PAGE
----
. . . As Bishop Okoye Commissions Edifice in Memory of Late Reuben Tabansi
By Chioma Ndife
The family of the late Prince Reuben Tabansi has given Odinani Museum, Nri, a project of the Institute of African Studies, University of Ibadan, a facelift to commemorate the 15th memorial anniversary of their father's passage into eternity.
The Museum, which was formerly a bungalow, was rebuilt and converted into a one-storey building to house both the museum and Agbadana Village Hall, Nri, by Prince Charles Tabansi on behalf of the entire late Prince Rueben Tabansi's family.
The ultra-modern edifice was erected for the museum following the massive dilapidation which rocked the museum built in 1948 and inaugurated officially in March 1972. The renovation of the museum was carried out in honour of the Late Prince Rueben Tabansi who was instrumental to the museum's establishment in 1948.
The Odinani Museum and Agbadana Village Hall was commissioned and blessed by the auxiliary bishop of the Catholic Diocese of Awka, Most Rev. Jonas Benson Okoye, on Friday, December 28, 2018, during the 15th anniversary celebration organized by the family of the late Reuben Tabansi in remembrance of their dad's gallant deeds while alive.
Fides gathered that the establishment of the Odinani Museum which was attracted to Nri Community through the efforts of the late Prof. Angulu Onwuejeogwu who hailed from Ibuso in Delta State, was made possible through the determination of the late Prince Reuben Tabansi whose funds were utilized during the attraction of the project to the community.
Commissioning the project, Bishop Okoye commended the family of the late Prince Reuben Tabansi for coming with the idea of renovating the Odinani Museum in celebration of their dad's 15th memorial. He highlighted the importance of a museum and stressed the benefits which Nri Community and Anambra State stood to gain from the museum.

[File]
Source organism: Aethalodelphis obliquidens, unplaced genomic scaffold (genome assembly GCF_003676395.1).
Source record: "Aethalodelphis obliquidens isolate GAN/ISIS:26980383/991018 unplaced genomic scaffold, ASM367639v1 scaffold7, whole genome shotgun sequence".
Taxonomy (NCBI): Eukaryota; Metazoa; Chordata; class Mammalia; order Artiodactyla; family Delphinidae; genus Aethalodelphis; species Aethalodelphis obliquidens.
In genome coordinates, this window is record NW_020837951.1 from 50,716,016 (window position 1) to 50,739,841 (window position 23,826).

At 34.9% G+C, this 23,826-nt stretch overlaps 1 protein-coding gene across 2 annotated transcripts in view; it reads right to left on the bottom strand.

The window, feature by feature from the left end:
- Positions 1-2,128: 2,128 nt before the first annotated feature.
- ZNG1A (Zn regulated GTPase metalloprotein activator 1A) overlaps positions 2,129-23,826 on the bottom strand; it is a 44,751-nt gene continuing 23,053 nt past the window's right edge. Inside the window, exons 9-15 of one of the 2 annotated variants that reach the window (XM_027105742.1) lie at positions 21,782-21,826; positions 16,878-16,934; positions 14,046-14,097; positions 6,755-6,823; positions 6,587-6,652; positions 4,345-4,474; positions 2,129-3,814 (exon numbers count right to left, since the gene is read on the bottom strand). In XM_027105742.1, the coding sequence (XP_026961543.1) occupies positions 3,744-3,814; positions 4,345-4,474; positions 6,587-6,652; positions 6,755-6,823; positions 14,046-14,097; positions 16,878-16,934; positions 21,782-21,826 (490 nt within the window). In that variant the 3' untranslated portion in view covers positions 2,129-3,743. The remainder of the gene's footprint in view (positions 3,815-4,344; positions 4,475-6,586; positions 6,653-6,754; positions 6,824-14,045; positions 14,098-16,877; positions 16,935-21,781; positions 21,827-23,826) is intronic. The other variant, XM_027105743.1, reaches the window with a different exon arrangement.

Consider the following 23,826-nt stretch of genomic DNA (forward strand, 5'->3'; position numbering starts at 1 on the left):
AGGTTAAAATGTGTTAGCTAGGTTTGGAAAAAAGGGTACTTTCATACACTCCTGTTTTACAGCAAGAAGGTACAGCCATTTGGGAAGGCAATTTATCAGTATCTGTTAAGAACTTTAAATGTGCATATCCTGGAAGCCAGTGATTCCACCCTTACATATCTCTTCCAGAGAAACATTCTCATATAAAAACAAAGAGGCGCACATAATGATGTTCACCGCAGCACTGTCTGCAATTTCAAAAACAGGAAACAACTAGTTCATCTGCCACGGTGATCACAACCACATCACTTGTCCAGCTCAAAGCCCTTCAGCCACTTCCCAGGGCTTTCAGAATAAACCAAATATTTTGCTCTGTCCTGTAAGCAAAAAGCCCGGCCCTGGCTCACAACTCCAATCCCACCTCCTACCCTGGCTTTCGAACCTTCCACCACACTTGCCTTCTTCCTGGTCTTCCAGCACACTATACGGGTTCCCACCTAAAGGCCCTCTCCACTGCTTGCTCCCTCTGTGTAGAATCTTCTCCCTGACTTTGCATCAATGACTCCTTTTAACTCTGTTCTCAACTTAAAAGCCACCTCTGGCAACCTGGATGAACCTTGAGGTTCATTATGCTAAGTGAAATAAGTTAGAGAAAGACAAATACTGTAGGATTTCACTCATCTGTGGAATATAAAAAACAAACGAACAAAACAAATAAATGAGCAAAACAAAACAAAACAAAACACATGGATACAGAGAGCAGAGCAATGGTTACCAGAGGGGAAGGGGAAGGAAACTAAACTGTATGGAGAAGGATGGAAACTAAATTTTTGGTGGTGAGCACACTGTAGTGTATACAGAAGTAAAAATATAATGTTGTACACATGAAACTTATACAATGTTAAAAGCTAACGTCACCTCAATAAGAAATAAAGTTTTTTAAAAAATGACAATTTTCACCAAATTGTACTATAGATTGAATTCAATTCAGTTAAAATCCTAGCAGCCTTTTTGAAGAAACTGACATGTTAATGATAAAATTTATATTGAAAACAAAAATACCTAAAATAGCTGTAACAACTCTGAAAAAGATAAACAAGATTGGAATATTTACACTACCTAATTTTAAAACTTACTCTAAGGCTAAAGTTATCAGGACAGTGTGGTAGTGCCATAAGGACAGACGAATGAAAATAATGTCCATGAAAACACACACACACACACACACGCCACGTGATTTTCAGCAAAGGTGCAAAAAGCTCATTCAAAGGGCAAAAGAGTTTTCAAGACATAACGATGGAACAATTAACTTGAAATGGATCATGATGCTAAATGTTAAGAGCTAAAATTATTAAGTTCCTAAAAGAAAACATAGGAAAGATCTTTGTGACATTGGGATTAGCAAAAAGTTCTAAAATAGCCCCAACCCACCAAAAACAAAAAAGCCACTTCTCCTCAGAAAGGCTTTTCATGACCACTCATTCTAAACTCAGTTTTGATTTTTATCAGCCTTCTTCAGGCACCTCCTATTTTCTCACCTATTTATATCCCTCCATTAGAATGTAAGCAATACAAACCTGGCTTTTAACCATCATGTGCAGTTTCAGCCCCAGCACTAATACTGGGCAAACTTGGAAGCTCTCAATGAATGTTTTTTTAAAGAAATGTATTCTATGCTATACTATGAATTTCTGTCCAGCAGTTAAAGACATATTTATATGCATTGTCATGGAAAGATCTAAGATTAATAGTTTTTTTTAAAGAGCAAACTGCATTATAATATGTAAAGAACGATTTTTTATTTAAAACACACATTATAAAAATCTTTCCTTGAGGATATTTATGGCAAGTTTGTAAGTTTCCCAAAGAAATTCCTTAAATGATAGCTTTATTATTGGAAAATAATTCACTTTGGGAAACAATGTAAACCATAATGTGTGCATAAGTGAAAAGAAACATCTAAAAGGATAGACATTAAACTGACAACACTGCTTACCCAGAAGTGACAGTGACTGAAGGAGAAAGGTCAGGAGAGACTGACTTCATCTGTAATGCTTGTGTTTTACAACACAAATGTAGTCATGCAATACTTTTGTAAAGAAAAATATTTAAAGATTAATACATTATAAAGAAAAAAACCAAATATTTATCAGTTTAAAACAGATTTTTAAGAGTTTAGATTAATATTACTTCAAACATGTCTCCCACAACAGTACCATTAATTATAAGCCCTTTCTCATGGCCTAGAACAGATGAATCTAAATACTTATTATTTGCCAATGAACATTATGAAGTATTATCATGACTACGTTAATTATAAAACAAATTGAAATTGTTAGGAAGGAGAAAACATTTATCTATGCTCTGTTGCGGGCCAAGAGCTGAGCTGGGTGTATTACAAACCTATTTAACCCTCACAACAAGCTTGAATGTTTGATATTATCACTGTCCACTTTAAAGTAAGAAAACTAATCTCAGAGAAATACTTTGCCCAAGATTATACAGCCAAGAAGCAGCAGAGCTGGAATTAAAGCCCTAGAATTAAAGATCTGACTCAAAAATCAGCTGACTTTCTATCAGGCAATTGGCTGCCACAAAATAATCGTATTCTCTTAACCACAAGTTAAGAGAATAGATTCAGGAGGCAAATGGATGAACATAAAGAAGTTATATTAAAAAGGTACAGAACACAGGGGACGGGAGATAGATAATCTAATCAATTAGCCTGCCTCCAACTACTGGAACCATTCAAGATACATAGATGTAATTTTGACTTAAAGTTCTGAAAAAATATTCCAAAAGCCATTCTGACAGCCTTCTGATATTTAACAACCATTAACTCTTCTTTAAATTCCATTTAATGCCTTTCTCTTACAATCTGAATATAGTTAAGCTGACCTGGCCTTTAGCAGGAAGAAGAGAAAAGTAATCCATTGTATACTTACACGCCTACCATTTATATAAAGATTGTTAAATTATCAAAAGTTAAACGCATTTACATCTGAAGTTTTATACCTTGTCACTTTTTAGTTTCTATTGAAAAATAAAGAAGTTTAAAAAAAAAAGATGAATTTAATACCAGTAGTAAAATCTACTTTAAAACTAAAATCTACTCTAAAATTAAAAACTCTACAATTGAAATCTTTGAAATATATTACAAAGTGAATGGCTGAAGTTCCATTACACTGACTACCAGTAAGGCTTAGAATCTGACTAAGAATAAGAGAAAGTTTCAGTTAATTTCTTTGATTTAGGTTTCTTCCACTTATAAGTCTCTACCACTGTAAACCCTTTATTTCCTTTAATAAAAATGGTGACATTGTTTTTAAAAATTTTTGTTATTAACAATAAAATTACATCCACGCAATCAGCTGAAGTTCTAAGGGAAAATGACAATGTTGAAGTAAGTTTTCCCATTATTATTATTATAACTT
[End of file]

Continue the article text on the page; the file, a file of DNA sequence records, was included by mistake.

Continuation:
He emphasized the need for people to live value-driven lives, saying that such life style not only added value to people but also to the community.
The Catholic prelate noted that museums told the story of a particular group of people as thousands of years of history were mostly recorded for upcoming generations to have the knowledge on the type of lives lived by their forefathers.
He regretted that the sense of history had died in Nigerian society and urged people to start keeping records in their various localities as it would help to tell who they really were.
Speaking on the motive for the renovation of the museum, the second son of the deceased, Prince Charles Tabansi, said the family undertook to reconstruct the museum in order to celebrate the 15th anniversary of their late dad and keep alive what their dad fought to see to its establishment.
He described his late dad as a good man who had great love for the culture and tradition of Ndigbo, noting that the activities of his late dad were geared at promoting and sustaining the Igbo culture and that promised to keep his legacies alive.
Also speaking, the decease'd daughter, Hon. Barr. Anthonia Tabansi Okoye, disclosed also the museum was able to see the light of the day through the efforts of her late dad, saying that it was rebuilt to keep the work of their father alive, describing him as a great unifying factor in Nri Community.
In their various speeches, the chairman of Ohanaeze Ndigbo, Anambra State Chapter, Ichie Damian Ogene, and the chairman, Otu Suwakwa Igbo Group, Prof. Pita Ejiofor, underscored the importance of the museum in Igbo land, saying that it would help to restore the pride which Igbo land lost after the Nigeria/Biafra Civil War.
The Senior Conservator, National Unity Museum, Enugu, Uche Nwokolo, noted that Anambra State and Nigeria could develop the economy through the heritage. He maintained that the museum through various exhibitions would project the culture of Igbos to the whole world and attract the attention of the UNESCO.
The chairman of Agbadana Village, Nri, Mr. Alex Okika, among other community stakeholders such as Dr. Gabriel Onyejimuo, Prof. Osita Aguolu, among others, affirmed the importance of the museum to the community.